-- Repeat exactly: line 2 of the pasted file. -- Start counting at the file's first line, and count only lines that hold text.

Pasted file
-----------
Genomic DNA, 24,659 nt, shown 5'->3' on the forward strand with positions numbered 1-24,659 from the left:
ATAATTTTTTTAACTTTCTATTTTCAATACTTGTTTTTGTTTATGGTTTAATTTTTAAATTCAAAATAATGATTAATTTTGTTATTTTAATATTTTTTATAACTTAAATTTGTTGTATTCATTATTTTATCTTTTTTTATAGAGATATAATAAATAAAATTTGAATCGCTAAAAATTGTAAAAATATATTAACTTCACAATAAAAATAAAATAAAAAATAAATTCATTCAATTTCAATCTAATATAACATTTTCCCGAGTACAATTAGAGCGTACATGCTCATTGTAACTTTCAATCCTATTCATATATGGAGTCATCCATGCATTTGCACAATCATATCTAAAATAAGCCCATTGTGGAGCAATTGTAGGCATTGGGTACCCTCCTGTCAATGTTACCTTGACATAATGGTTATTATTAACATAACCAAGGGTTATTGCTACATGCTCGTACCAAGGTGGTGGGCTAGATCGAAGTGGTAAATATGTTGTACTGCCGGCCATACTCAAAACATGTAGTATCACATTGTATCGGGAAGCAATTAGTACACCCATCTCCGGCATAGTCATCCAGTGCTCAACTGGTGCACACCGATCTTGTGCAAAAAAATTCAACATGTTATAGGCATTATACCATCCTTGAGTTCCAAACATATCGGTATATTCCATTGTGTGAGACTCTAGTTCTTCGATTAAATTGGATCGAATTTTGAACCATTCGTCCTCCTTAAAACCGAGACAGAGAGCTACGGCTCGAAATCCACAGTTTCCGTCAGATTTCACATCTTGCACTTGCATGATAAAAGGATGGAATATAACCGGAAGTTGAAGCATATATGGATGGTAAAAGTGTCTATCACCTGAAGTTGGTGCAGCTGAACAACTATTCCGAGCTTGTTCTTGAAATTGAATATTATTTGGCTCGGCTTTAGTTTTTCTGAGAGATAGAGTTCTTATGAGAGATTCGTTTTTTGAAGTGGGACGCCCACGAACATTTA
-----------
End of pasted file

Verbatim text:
ATAATTTTTTTAACTTTCTATTTTCAATACTTGTTTTTGTTTATGGTTTAATTTTTAAATTCAAAATAATGATTAATTTTGTTATTTTAATATTTTTTATAACTTAAATTTGTTGTATTCATTATTTTATCTTTTTTTATAGAGATATAATAAATAAAATTTGAATCGCTAAAAATTGTAAAAATATATTAACTTCACAATAAAAATAAAATAAAAAATAAATTCATTCAATTTCAATCTAATATAACATTTTCCCGAGTACAATTAGAGCGTACATGCTCATTGTAACTTTCAATCCTATTCATATATGGAGTCATCCATGCATTTGCACAATCATATCTAAAATAAGCCCATTGTGGAGCAATTGTAGGCATTGGGTACCCTCCTGTCAATGTTACCTTGACATAATGGTTATTATTAACATAACCAAGGGTTATTGCTACATGCTCGTACCAAGGTGGTGGGCTAGATCGAAGTGGTAAATATGTTGTACTGCCGGCCATACTCAAAACATGTAGTATCACATTGTATCGGGAAGCAATTAGTACACCCATCTCCGGCATAGTCATCCAGTGCTCAACTGGTGCACACCGATCTTGTGCAAAAAAATTCAACATGTTATAGGCATTATACCATCCTTGAGTTCCAAACATATCGGTATATTCCATTGTGTGAGACTCTAGTTCTTCGATTAAATTGGATCGAATTTTGAACCATTCGTCCTCCTTAAAACCGAGACAGAGAGCTACGGCTCGAAATCCACAGTTTCCGTCAGATTTCACATCTTGCACTTGCATGATAAAAGGATGGAATATAACCGGAAGTTGAAGCATATATGGATGGTAAAAGTGTCTATCACCTGAAGTTGGTGCAGCTGAACAACTATTCCGAGCTTGTTCTTGAAATTGAATATTATTTGGCTCGGCTTTAGTTTTTCTGAGAGATAGAGTTCTTATGAGAGATTCGTTTTTTGAAGTGGGACGCCCACGAACATTTA